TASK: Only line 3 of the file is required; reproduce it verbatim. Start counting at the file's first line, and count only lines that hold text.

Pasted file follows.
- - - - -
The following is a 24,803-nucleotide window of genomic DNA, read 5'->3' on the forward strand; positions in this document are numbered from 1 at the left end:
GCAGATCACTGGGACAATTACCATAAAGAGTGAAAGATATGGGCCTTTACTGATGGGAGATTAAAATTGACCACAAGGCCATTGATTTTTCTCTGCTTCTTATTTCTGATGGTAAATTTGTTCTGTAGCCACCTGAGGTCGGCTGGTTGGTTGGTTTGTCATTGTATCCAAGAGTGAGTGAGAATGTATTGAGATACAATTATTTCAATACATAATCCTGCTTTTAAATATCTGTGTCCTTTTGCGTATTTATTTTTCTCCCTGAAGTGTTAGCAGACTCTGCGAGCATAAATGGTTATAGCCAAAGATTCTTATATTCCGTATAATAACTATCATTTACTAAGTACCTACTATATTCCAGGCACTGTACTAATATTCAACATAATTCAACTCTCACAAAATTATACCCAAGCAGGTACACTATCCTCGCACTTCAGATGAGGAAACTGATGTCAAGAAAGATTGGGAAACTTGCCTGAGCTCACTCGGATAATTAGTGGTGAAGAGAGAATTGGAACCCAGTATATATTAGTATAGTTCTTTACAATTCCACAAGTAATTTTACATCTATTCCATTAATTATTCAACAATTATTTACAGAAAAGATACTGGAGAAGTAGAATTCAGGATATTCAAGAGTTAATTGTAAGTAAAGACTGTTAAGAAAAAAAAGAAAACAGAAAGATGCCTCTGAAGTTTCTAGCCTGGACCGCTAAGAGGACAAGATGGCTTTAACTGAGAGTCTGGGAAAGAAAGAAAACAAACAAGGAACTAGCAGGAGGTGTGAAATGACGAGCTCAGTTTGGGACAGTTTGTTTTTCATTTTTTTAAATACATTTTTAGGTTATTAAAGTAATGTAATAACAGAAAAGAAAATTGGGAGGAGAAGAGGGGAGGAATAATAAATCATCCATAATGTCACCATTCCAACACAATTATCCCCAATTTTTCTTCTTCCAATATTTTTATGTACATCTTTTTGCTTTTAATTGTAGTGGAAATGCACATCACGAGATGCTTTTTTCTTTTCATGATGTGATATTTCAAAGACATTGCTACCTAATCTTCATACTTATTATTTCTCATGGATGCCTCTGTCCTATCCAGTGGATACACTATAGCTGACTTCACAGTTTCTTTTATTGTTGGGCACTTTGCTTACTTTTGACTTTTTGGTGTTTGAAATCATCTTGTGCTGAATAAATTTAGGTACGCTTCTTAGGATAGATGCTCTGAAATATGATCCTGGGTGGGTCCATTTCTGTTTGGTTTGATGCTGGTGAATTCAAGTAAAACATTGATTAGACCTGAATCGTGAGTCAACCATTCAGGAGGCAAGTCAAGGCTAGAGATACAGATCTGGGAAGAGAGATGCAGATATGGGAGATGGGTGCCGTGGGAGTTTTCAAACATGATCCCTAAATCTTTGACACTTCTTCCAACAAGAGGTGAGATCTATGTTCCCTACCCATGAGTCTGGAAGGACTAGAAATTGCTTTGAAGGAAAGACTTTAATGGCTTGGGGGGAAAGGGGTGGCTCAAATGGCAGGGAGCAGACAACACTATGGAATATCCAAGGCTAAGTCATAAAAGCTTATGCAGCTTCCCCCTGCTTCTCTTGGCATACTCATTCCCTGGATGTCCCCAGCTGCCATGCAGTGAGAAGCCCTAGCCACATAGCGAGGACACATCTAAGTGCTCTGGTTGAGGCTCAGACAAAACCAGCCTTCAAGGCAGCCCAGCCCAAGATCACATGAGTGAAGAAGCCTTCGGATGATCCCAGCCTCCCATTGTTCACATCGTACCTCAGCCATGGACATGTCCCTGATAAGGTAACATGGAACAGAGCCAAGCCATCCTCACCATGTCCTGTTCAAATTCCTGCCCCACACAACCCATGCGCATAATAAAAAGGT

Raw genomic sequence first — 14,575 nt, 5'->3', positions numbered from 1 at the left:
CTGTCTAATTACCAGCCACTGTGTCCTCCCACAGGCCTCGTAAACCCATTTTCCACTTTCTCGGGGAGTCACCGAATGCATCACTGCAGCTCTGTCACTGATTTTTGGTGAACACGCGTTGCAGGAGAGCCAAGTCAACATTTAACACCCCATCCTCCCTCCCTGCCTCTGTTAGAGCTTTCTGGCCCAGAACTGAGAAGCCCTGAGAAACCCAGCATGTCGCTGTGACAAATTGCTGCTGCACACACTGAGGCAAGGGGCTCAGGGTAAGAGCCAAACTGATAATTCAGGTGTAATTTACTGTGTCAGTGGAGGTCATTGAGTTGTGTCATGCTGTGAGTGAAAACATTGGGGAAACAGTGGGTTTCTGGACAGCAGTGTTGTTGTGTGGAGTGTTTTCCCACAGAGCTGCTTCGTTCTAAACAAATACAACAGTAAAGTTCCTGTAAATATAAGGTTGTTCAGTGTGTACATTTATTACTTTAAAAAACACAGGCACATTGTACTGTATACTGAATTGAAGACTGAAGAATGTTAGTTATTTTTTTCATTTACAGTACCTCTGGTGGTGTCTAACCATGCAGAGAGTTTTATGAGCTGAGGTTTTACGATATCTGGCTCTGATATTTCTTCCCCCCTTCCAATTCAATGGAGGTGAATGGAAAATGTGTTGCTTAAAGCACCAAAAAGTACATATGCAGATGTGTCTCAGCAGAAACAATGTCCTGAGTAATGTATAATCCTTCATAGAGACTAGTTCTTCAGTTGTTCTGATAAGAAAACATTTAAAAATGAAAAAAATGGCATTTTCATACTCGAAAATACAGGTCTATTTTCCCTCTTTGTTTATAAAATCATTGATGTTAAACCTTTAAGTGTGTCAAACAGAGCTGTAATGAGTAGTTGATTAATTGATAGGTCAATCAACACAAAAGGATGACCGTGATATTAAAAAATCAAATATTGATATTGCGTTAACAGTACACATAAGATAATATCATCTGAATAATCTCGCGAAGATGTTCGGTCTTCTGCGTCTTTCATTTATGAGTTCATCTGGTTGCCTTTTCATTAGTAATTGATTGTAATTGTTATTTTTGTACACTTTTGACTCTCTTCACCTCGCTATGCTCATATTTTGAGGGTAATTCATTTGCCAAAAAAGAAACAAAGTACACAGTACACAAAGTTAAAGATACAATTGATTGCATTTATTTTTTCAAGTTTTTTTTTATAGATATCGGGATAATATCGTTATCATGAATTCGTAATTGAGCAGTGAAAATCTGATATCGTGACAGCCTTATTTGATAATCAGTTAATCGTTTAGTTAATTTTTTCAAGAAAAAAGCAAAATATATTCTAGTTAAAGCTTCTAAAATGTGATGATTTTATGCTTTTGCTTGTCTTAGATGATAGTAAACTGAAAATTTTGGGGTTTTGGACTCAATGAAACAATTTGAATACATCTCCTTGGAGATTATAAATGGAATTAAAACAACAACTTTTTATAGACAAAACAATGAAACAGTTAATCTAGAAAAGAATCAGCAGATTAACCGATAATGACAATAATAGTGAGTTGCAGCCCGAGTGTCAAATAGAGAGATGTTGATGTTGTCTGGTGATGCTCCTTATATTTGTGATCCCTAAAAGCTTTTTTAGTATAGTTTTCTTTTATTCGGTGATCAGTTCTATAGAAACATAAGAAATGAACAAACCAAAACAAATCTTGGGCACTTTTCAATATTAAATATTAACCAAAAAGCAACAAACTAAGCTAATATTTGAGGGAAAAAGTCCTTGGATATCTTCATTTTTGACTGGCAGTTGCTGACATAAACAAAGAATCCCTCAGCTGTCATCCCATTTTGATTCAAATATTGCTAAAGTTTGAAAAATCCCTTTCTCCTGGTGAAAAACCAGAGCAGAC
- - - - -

Raw genomic sequence first — 14,575 nt, 5'->3', positions numbered from 1 at the left: